Managing My Girl’s Tough Bipolar Weeks

Tough week here. My 9 year old forgot to take her meds once last weekend, and she spun into a pit of moody darkness for the rest of the week. It’s just part of the job with a neuro-atypical child, these zero-to-sixty meltdowns. It’s the crappy part of the job. Here’s how I handled it – the good and the bad alike.

A child's bipolar can be dizzying

The Good

I noticed her changing mood and tense, agitated actions pretty early on. I’m learning to read her better and I could tell by the tone and volume of her voice, along with her more rigid body motions, that it was going to be a bad week.

We strategically dropped most of our activities for the week. Transitions are extra-hard for my girl when she’s agitated or depressed, so I made as few as I could this week. I also lowered the sensory load at home. Leaving more space for the mood and managing it well allowed me to relax into what I had to to do help her.

I used ambiance effectively to bring calm. Parents with children dealing with Sensory Processing Disorder and Autism are generally masters at this. We families of bipolar kids learn much from those two groups so we can help our kids in sensory melt-downs that come with a mood shift. I put my daughter in a warm bath with lavender essential oil and low ambient lighting every day after school. It took physically moving her toward calming activities as she’d enter the house yelling each afternoon. One time I just had to get in the bath with her to keep her there. That was the worst day, but she pulled out of the week’s agitation by that night, so it was worth it.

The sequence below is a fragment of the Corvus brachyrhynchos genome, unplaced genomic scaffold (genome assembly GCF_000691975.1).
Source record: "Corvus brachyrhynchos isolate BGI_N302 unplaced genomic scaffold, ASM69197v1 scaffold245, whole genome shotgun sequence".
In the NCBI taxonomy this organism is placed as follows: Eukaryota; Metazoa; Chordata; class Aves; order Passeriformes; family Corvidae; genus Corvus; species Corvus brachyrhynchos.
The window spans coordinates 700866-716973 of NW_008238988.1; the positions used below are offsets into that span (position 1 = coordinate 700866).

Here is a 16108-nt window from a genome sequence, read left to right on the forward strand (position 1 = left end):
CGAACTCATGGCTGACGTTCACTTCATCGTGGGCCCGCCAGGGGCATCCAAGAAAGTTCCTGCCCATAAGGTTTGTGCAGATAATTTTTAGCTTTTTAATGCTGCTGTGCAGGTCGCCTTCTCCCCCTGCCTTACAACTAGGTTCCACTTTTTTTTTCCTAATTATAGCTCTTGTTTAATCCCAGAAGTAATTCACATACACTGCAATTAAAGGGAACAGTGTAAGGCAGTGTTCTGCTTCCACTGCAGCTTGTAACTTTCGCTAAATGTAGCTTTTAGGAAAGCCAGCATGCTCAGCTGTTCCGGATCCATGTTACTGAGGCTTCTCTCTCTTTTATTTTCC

The Bad

I did NOT take care of my own mental and emotional state like I needed to. In the past, I’ve gotten some respite care and flown my mom out to help during the big, longer-lasting mood storms. Somehow I had amnesia this time and just kept hanging on, thinking I could do this on my own. NOT a good idea.

I ignored my own physical signals of distress. When the migraine came on Thursday and didn’t leave until Friday night, I STILL didn’t ask for help. What was I thinking? I was thinking I could change my daughter… I was trying to control the situation and rely on the tools and routines we’ve developed over the years. They help my girl through her valleys, but I still have to take care of her mom during the high-emotional-output weeks.

I left my husband out of the struggle and didn’t connect with him all week. We all know how this can be, moms. We get so into our role as caregiver that we push our supportive relationships off to the side. I needed my husband all week and my tunnel-vision to help my daughter get through the swings kept me isolated.

The Outcome

After 5 days of intensive sensory-oriented, mood-managing, sibling-distract-and-protect-mode…. my girl came out of her funk. She’s back to her spunky self and is engaging her life again. And I finally curled up in hubby’s lap and cried. I needed that MUCH sooner in the process. And I’m so very glad he doesn’t hold it against me when I wind up tighter than a knot in the midst of therapeutic parenting for our girls!

How do you manage escalated moments with your kids? How do you maintain your connection with things that help you and with your spouse during those times?

In mental health,


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